A Washington state-based aerospace company has gone out of stealth mode by announcing plans to develop one of the holy grails of spaceflight: an orbiting single-stage spaceplane. Radian Aerospace said it was deeply committed to designing an aircraft-like vehicle that could take off from a runway, ignite its rocket engines, spend time in orbit, then return to Earth and land on a runway. .
“We all understand how difficult it is,” said Livingston Holder, co-founder of Radian, chief technology officer and former Future Space Transportation and X-33 program manager at Boeing.
On Wednesday, Radian announced that it had recently closed a $27.5 million seed funding round, led by Fine Structure Ventures. To date, Radian has raised approximately $32 million and has 18 full-time employees at its headquarters in Renton, Washington.
In an interview with Ars, Holder and Radian CEO Richard Humphrey explained that they realized that it would take a lot more funding to build such an ambitious orbital spaceplane. The funding will accelerate their development efforts. For that reason, Humphrey said he was not comfortable setting a date for the company’s first test flights, but said Radian aimed to have operational capability well before the end of the years. 2020.
The current Radian One design calls for carrying up to five people and 5,000 pounds of cargo into orbit. The vehicle would have a down weight capacity of approximately 10,000 pounds and would be powered by three liquid fuel engines. The idea would be to get as close to flight operations as possible, flying, landing, refueling and flying again.
Since its inception in 2016, Radian has focused on the propulsion and structure of a vehicle that must withstand a variety of thermal and pressure environments. Humphrey said the company had built and tested its first “full-scale” engine. At full power, this cryogenic fueled engine will have a thrust of approximately 200,000 pounds.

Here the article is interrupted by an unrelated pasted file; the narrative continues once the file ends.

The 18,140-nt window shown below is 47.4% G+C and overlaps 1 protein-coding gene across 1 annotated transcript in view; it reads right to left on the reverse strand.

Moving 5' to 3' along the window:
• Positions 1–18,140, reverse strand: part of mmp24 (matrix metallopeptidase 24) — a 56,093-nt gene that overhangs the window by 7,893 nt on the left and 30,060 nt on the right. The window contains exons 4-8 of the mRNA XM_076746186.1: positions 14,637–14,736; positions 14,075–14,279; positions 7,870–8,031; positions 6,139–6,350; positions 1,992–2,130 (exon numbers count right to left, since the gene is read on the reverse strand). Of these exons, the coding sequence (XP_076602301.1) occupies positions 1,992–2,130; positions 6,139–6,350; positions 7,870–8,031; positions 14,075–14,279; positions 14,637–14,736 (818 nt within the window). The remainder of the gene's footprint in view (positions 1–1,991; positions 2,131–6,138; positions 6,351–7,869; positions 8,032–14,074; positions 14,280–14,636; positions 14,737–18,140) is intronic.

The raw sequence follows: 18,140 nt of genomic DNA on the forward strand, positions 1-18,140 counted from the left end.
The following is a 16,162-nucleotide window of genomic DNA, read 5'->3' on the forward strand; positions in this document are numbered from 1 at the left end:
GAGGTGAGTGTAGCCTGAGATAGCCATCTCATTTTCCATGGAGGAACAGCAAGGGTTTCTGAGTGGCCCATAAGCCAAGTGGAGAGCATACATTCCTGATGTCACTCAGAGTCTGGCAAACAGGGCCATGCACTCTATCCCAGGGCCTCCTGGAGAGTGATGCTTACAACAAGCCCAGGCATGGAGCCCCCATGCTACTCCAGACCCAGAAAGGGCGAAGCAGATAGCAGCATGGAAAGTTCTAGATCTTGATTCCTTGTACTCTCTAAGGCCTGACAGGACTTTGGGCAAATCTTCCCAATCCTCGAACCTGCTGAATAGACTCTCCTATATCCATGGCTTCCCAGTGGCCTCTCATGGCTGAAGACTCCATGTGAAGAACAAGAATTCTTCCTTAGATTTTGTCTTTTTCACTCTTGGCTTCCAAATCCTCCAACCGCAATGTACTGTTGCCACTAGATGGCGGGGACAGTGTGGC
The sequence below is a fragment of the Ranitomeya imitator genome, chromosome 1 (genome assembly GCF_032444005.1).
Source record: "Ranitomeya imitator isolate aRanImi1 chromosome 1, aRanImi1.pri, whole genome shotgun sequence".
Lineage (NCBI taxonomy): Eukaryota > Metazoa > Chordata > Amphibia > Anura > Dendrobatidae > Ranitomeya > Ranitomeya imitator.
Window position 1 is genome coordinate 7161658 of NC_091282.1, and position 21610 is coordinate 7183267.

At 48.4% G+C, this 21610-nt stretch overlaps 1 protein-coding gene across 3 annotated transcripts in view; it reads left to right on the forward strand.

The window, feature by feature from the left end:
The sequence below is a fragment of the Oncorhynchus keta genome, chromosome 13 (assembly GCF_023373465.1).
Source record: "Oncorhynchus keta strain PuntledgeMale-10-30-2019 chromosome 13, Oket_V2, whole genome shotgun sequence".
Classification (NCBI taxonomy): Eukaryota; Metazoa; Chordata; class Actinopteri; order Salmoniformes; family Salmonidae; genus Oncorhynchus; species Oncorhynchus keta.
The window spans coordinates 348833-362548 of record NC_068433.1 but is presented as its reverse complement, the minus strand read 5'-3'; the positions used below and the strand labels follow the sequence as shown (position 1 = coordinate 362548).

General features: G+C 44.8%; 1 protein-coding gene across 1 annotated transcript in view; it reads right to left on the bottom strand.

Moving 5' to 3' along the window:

“We’re still on the cutting edge of this work,” Humphrey said. “We understand the fundamentals, we can start it, we can stop it, and we’re taking a series of small incremental steps to reach full capacity.”
Humphrey, Holder and fellow company co-founders Curtis Gifford and Jeff Feige have a variety of experiences at NASA, the US Department of Defense and various new space companies. They plan to build on previous work from NASA and contractors who have previously tried to develop a single-stage orbiting spacecraft as well as XCOR, which was looking to build a suborbital spaceplane but had to shut down a while ago. is about five years old due to a lack of funding.
NASA’s last serious attempt to build such a spaceplane dates back to the late 1990s, with its “Reusable Launch Vehicle Program”, which led to the X-33 program. NASA eventually chose a Lockheed Martin design for the X-33, but that program fell through in 2001 when Lockheed and NASA ran into technical problems and NASA’s priorities changed.
Much has changed over the past two decades to make private development of such a vehicle more feasible, Humphrey said. Lightweight aerospace composites were then mostly experimental, but are now a well understood technology. Space launchers regularly “superchill” their liquid propellants to gain performance during flight, which Radian plans to do.
And perhaps most importantly, following SpaceX’s success with its launch program, there is more and more private capital flowing into spaceflight operations. That means it should be easier for Radian to raise the substantial sums of money he’ll need to get an orbital spaceplane into service – over $1 billion, almost certainly – than he would have. done five or ten years ago.
“A lot of time has passed since the last real attempt,” Holder said. “Technology has advanced and people are willing to fund projects like this.”
If Radian can succeed technologically, large markets will likely open up. A vehicle like Radian One would be well suited to transport people to commercial space stations in low Earth orbit, which NASA seeks to foster development by 2030. These planes could also perform Earth observation work and play a role in the return of space products. . There is also potential for point-to-point travel on Earth.
There is no doubt that this is an extremely difficult undertaking that many people have already tried. Will Radian find the right material, at the right time? We would like to think so.
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